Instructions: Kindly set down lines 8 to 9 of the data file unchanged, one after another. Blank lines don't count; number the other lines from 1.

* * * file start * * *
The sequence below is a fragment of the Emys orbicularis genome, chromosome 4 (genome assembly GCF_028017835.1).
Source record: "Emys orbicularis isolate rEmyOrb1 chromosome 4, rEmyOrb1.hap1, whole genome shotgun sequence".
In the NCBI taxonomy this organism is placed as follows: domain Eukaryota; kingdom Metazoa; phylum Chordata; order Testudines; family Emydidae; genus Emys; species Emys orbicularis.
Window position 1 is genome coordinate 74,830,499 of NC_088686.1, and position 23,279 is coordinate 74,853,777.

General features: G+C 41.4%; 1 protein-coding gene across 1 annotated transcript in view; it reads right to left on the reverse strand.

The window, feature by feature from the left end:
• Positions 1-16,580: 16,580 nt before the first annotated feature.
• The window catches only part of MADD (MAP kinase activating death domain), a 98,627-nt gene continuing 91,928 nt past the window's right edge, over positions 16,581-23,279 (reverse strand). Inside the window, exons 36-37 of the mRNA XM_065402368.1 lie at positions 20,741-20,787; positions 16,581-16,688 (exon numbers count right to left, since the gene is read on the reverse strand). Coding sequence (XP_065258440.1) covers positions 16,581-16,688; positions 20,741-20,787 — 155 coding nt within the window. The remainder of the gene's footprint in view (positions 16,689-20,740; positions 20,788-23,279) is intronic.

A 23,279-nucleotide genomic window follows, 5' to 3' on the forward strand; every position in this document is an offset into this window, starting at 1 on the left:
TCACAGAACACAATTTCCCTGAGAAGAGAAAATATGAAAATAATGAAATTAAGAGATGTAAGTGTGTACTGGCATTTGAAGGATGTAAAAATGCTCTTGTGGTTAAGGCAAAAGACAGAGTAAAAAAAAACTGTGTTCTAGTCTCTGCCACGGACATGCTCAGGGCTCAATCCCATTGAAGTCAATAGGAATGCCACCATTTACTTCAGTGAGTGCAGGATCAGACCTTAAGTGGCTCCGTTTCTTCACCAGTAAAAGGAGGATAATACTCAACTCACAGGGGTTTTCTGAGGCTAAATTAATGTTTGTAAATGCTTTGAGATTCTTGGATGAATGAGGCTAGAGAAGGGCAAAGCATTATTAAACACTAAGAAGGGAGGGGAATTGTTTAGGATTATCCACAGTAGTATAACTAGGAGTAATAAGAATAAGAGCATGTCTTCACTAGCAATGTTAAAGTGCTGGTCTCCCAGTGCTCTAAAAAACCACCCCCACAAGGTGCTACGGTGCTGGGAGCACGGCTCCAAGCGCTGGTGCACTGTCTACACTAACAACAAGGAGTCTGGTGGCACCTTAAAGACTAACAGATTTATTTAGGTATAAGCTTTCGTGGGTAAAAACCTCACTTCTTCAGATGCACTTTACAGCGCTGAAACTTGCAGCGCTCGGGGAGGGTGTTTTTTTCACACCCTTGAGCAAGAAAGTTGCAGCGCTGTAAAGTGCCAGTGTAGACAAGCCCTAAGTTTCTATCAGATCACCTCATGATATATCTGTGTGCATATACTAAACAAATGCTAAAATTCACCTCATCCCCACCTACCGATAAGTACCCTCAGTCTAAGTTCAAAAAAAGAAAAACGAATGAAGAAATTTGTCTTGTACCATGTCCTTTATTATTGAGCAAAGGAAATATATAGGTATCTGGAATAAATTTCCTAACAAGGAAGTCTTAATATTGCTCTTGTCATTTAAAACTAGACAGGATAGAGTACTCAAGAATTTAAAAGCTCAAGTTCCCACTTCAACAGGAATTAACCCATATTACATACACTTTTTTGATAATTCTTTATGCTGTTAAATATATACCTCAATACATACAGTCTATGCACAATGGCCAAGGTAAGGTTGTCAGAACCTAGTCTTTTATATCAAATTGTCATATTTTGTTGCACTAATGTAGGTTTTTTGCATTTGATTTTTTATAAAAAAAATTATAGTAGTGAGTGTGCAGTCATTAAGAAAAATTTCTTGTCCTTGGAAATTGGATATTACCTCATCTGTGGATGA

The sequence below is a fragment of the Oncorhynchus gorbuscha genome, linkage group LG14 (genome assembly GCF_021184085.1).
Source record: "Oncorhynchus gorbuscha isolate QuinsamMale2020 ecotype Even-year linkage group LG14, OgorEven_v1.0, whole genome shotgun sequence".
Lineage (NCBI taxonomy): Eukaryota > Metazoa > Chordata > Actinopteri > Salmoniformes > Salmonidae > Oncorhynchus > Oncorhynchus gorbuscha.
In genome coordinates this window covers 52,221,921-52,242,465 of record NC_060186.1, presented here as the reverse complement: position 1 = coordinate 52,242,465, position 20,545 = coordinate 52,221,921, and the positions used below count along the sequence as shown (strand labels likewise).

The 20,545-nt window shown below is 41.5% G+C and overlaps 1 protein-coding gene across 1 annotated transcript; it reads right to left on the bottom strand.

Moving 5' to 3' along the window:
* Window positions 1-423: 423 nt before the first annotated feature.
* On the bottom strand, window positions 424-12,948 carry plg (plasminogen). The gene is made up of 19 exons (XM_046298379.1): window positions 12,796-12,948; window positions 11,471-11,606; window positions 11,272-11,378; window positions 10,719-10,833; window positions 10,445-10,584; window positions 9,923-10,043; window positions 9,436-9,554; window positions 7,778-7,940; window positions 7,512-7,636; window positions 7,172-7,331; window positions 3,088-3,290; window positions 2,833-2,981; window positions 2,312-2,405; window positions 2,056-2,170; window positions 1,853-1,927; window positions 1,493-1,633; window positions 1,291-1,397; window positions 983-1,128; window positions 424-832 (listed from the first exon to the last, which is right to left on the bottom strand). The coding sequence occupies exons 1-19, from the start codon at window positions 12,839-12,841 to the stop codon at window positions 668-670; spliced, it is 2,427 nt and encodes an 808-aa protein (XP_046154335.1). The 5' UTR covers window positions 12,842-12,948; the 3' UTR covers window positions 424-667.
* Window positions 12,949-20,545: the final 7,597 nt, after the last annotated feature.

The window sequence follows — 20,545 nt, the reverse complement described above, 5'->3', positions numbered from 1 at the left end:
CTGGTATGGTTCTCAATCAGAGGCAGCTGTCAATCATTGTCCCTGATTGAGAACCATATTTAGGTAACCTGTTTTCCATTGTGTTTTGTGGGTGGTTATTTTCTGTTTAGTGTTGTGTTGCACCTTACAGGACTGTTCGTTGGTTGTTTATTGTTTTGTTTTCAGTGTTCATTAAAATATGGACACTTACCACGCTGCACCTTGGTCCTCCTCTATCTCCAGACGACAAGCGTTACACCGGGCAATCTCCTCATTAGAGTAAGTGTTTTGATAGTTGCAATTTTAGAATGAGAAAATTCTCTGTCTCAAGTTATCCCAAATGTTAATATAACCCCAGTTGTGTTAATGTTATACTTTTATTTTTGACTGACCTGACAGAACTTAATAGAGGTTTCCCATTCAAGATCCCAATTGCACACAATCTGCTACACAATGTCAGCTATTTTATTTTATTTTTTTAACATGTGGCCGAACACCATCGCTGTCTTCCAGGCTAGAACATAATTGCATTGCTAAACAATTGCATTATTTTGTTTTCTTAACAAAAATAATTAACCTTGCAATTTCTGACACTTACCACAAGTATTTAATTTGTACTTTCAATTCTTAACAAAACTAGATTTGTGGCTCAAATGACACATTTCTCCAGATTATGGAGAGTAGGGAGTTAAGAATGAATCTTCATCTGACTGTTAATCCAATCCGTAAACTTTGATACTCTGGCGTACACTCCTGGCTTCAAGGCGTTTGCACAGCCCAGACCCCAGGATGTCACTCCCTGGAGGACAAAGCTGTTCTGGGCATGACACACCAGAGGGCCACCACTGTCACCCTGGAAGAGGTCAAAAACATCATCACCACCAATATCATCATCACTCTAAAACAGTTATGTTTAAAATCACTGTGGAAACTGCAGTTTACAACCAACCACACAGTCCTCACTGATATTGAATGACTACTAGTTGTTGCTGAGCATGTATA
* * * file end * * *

• The window catches only part of MADD (MAP kinase activating death domain), a 98,627-nt gene continuing 91,928 nt past the window's right edge, over positions 16,581-23,279 (reverse strand). Inside the window, exons 36-37 of the mRNA XM_065402368.1 lie at positions 20,741-20,787; positions 16,581-16,688 (exon numbers count right to left, since the gene is read on the reverse strand). Coding sequence (XP_065258440.1) covers positions 16,581-16,688; positions 20,741-20,787 — 155 coding nt within the window. The remainder of the gene's footprint in view (positions 16,689-20,740; positions 20,788-23,279) is intronic.

A 23,279-nucleotide genomic window follows, 5' to 3' on the forward strand; every position in this document is an offset into this window, starting at 1 on the left: